-1
$\begingroup$

Please help me solve this first-order non-linear differential equation.

$$ \frac{\mathrm{d}y}{\mathrm{d}x} = \frac{y+xy^2}{x-5y+y^2 \mathrm{cos}(y)}$$

$\endgroup$

closed as off-topic by mickep, Did, user1551, user147263, drhab Sep 21 '15 at 11:57

This question appears to be off-topic. The users who voted to close gave this specific reason:

  • "This question is missing context or other details: Please improve the question by providing additional context, which ideally includes your thoughts on the problem and any attempts you have made to solve it. This information helps others identify where you have difficulties and helps them write answers appropriate to your experience level." – mickep, Did, user1551, drhab
If this question can be reworded to fit the rules in the help center, please edit the question.

  • 2
    $\begingroup$ Hi and welcome to Math.SE. It is here mandatory to give your own thoughts and ideas on problems. What have you tried here? Have you solved any similar problems? What methods are you familiar with? If you answer those questions, it will be more likely that you get better help. In this particular example, I guess one would be happy to obtain an equation $f(x,y)=0$ that describes the solutions. $\endgroup$ – mickep Sep 21 '15 at 6:39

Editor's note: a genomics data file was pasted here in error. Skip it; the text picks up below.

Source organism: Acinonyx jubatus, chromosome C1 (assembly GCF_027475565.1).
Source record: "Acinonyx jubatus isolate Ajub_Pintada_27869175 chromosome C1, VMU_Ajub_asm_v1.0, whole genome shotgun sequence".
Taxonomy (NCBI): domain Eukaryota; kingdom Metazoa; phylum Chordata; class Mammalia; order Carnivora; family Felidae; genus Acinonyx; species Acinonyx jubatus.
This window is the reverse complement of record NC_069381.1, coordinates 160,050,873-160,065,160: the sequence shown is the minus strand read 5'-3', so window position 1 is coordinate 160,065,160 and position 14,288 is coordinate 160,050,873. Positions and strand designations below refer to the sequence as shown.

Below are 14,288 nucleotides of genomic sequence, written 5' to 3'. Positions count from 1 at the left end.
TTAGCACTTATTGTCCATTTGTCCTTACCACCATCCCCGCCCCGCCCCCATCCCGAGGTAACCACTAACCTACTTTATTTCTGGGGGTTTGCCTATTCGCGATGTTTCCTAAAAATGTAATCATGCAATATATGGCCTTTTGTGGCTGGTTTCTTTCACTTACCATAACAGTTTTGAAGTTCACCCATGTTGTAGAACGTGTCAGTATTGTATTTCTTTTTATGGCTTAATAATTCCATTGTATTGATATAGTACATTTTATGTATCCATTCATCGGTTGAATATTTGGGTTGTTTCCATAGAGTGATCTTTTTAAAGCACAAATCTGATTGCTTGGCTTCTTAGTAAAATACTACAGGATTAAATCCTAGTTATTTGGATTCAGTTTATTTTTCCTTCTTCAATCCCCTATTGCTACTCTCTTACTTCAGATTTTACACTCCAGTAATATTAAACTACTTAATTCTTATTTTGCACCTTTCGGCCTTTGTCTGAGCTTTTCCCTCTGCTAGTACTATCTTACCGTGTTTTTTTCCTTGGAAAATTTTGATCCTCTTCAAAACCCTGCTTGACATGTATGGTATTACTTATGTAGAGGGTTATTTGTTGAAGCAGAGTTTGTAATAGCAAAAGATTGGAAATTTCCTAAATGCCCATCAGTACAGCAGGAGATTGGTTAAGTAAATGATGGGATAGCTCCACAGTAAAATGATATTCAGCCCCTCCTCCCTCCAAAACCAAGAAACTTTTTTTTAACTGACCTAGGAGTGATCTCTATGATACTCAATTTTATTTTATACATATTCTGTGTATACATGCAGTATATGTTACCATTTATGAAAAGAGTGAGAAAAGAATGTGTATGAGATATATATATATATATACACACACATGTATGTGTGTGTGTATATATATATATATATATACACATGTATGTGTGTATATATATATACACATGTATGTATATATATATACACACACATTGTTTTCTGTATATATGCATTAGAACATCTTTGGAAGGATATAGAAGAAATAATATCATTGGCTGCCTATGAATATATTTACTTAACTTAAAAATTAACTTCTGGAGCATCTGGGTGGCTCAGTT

• $\begingroup$ How do you suggest that we help? $\endgroup$ – Did Sep 21 '15 at 8:09
4
$\begingroup$

Hint

Written as $$\frac{dy}{dx} = \frac{y+xy^2}{x-5y+y^2 \cos(y)}$$ the differential equation seems extremely complex because of the simultaneous presence of $y$ and $\cos(y)$.

So, let us reverse it and write it as $$\frac{dx}{dy} = \frac{x-5y+y^2 \cos(y)}{y+xy^2}$$ Now, because of the denominator, let us make a change of variable $x=z-\frac 1 y$ (which makes $y+xy^2=y^2z$), $\frac{dx}{dy}= \frac{dz}{dy}+\frac{1}{y^2}$. So, in terms of $z$, the differential equation write (after minor simplifications) $$\frac{\frac{1}{y^3}+\frac{5}{y}-\cos (y)}{z}+\frac{dz}{dy}=0$$ which seems to be quite simple.

I am sure that you can take from here.

$\endgroup$

Not the answer you're looking for? Browse other questions tagged or ask your own question.